Soluble protein extraction



Hendrik Poorter & Yvonne de Jong-Van Berkel

Author Affiliations

Hendrik Poorter IBG-2, Forschungszentrum Jülich

Yvonne de Jong-Van Berkel, Ecophysiology of Plants, Faculty of Science, Utrecht University


Protein can be extracted from fresh plant material after removing chlorophyll and other compounds such as amino acids using 80% acetone and methanol (chlorophyll extraction) or 80% ethanol (amino acid extraction). The extraction with sodium hydroxide gives a protein extract that can be used for determination of proteins using Bradford’s method.



  • Sodium hydroxide 0.1 N


  • Water bath
  • Table centrifuge
  • Centrifuge tubes


  1. Add 5 ml 0.1 N NaOH to the pellet after a macro chlorophyll extraction or 0.5 ml 0.1 N NaOH after a micro chlorophyll extraction (see Chlorophyll extraction and determination ).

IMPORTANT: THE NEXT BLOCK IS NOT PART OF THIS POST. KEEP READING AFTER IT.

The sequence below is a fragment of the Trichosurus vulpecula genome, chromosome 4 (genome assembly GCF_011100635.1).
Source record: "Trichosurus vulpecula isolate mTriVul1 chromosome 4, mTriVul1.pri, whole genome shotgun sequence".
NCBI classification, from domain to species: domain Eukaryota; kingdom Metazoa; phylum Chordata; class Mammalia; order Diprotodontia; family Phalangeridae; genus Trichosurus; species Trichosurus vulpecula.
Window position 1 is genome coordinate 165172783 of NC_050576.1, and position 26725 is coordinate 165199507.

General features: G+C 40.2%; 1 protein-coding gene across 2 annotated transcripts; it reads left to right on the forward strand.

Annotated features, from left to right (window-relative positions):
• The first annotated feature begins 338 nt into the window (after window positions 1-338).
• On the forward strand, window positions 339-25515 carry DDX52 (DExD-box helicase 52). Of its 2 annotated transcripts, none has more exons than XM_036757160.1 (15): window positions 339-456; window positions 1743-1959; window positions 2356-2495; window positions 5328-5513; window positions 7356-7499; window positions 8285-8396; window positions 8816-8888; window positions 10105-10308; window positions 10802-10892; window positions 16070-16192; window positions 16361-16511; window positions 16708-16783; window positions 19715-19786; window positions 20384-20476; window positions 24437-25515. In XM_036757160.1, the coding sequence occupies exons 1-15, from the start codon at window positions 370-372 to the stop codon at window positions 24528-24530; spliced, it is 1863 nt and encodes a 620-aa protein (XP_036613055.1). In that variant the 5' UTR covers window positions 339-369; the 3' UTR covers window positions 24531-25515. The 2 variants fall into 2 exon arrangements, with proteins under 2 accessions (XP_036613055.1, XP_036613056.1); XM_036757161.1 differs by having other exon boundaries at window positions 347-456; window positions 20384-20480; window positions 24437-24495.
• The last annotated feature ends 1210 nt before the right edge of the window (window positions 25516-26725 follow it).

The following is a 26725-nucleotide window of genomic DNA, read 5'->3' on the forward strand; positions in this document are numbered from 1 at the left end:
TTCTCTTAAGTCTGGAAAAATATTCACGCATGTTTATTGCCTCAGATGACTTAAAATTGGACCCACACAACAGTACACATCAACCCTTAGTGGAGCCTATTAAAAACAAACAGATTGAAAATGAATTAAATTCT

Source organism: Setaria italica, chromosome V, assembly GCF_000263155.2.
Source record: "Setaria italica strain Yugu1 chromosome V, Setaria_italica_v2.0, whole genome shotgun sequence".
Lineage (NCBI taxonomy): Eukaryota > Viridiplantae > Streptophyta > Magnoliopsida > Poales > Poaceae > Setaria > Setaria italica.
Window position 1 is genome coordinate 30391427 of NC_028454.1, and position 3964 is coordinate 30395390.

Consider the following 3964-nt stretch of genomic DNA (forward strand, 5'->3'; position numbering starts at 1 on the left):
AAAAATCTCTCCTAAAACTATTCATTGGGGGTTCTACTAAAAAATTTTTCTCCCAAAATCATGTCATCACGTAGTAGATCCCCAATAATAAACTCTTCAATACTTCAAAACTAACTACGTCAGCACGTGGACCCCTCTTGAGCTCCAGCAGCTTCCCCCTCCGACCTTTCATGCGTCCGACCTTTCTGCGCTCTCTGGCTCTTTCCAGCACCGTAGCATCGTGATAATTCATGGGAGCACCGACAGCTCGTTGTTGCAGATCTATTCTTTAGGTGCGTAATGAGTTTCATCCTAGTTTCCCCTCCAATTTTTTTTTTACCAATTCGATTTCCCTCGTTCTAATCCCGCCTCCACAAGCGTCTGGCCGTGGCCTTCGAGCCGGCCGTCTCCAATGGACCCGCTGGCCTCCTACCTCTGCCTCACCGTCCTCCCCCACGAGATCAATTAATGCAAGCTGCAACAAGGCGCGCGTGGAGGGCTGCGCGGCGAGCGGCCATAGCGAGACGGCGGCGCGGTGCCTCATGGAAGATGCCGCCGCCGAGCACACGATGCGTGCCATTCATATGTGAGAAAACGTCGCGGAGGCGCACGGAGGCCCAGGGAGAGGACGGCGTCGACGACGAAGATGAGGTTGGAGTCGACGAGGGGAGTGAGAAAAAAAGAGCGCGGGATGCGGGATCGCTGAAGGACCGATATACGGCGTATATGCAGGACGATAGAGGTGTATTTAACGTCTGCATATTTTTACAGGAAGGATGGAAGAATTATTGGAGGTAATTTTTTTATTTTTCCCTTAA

2. Mix thoroughly and put the test tubes in a waterbath of 70C.
  3. Centrifuge for 10 minutes at high speed in a table centrifuge (4500 rpm – 2694 g).
  4. Decant the supernatant in a volumetric flask of 25 ml or 10 ml.
  5. Do the same extraction two more times.
  6. Fill up the volumetric flask with 0.1 N NaOH.
  7. The extract is ready for determination using Bradford’s assay (reagents and kits commercially available, method not provided here).

Literature references

Davies, E.M., 1988. Protein assays: A review of common techniques. ABL 28-37.

Tal, M., Silberstein, A. & Nusser, E., 1980. Why does coomassie brilliant blue R interact differently with different proteins. J. Biol. Chem. 260: 9976-9980.

Sedmak, J.J. & Grossberg, S.E., 1977. A rapid sensitive and versatile assay for protein using coomassie brilliant blue G250. Anal. Biochem. 79: 544-552.

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